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question of apostolical succession, we shall conclude our extracts with the paragraph in which Archbishop Whately gives his judgment upon that point.
“Successors, in the Apostolic office, the Apostles have none. As witnesses of the Resurrection, -as Dispensers of miraculous gifts,—as inspired Oracles of divine Revelation,—they have no successors. But as Members,-as Ministers,-as Governors-of Christian Communities, their successors are the regularly-admitted Members,—the lawfully-ordained Ministers,—the regular and recognized Governors -of a regularly-subsisting Christian Church ; especially of a Church which conforming in fundamentals, -as I am persuaded ours does,-to Gospel principles, claims and exercises no rights beyond those which have the clear sanction of our great Master, as being essentially implied in the very character of a Community.”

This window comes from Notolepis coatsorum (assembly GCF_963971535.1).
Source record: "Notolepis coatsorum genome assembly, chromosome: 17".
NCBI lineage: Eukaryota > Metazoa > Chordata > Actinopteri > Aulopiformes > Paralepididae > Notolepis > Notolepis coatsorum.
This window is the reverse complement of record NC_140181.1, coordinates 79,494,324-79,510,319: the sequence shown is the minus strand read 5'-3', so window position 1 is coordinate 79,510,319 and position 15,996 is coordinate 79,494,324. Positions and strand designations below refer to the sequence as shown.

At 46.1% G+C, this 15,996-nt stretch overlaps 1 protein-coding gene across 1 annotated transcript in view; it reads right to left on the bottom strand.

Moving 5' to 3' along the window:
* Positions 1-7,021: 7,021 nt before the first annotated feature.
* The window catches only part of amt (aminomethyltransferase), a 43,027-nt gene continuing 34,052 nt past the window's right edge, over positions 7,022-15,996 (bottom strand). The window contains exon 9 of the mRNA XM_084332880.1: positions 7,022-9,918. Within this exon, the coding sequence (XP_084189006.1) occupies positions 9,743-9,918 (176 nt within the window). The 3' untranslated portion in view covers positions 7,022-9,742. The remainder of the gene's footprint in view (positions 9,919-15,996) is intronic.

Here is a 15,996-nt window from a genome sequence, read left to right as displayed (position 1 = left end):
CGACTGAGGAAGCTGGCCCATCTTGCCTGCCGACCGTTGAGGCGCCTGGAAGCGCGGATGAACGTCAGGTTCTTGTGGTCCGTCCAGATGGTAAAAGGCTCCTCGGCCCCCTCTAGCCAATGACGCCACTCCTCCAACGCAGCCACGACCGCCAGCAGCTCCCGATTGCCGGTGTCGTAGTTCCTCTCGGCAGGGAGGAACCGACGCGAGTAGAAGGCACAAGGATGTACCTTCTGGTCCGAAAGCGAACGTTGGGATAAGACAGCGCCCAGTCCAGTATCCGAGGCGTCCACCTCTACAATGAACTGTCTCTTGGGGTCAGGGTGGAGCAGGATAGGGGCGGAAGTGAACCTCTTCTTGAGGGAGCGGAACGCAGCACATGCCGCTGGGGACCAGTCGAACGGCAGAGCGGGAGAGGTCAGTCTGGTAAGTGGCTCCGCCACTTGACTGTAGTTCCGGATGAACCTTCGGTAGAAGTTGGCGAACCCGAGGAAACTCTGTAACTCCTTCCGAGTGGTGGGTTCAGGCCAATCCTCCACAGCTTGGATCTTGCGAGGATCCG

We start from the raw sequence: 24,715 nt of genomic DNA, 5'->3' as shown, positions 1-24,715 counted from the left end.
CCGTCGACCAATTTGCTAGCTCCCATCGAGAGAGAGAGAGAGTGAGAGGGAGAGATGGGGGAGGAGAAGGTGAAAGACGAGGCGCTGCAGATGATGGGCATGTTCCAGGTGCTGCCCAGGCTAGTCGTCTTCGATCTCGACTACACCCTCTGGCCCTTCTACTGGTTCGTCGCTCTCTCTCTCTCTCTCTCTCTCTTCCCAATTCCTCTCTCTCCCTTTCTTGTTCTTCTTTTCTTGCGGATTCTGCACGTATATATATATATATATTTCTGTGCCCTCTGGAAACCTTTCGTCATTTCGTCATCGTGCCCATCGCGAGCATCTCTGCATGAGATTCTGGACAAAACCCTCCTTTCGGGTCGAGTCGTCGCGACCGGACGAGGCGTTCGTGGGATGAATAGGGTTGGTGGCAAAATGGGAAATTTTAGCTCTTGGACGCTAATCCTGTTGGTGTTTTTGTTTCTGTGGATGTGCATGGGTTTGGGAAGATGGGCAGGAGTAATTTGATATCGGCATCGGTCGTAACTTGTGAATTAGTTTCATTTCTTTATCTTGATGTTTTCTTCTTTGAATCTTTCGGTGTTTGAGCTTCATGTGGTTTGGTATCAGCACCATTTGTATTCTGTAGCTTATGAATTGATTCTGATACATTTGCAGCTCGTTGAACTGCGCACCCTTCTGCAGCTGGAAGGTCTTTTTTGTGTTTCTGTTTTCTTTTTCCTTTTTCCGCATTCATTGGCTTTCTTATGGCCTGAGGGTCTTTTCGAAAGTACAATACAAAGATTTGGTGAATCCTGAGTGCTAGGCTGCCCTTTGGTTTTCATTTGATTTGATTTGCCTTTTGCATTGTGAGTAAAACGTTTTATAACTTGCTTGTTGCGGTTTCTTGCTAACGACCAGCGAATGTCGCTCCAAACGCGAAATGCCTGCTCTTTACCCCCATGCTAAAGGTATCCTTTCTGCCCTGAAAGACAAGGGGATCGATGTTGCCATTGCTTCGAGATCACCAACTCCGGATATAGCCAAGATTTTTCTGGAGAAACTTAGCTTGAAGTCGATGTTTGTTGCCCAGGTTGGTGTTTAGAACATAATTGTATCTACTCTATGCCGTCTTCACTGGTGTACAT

As our object in this article has not been to express our opinions on the subject, nor even to animadvert upon those of the author, but simply to record them, we have given the reader little more than an unskilful abstract or abridgment of the work before us, often using the archbishop's own words, even where we have not placed the sign of a quotation. We have said enough, we trust, to show a reason for the eagerness with which some have endeavored to depreciate the talents and the churchmanship of Dr. Whately. That he is bold and sometimes rash, must be admitted. That his style is often awkward and ungainly is no less true. But to question his originality or argumentative ability, would occur to no one but a partizan. Whoever is acquainted with his Rhetoric and Logic must be well aware that however great his faults may be, they cannot be imputed to deficiency of intellect. There is sometimes an apparent incoherence in his arguments, which, on reading further, will be found to have arisen from the very depth and compass of his logical design. Of one thing our readers may be well assured, that when they hear this or any other work of Whately set aside as empirical and superficial, they may safely attribute it to a sad want either of discrimination or of candour in the critic. From some of his opinions on church gevernment we utterly dissent, for we are neither prelatists nor independents; but we laugh at the idea of decrying him as one who is unworthy of a hearing, and we certainly enjoy the opportunity of seeing how the words of an apostle can be treated by apostle-worshippers.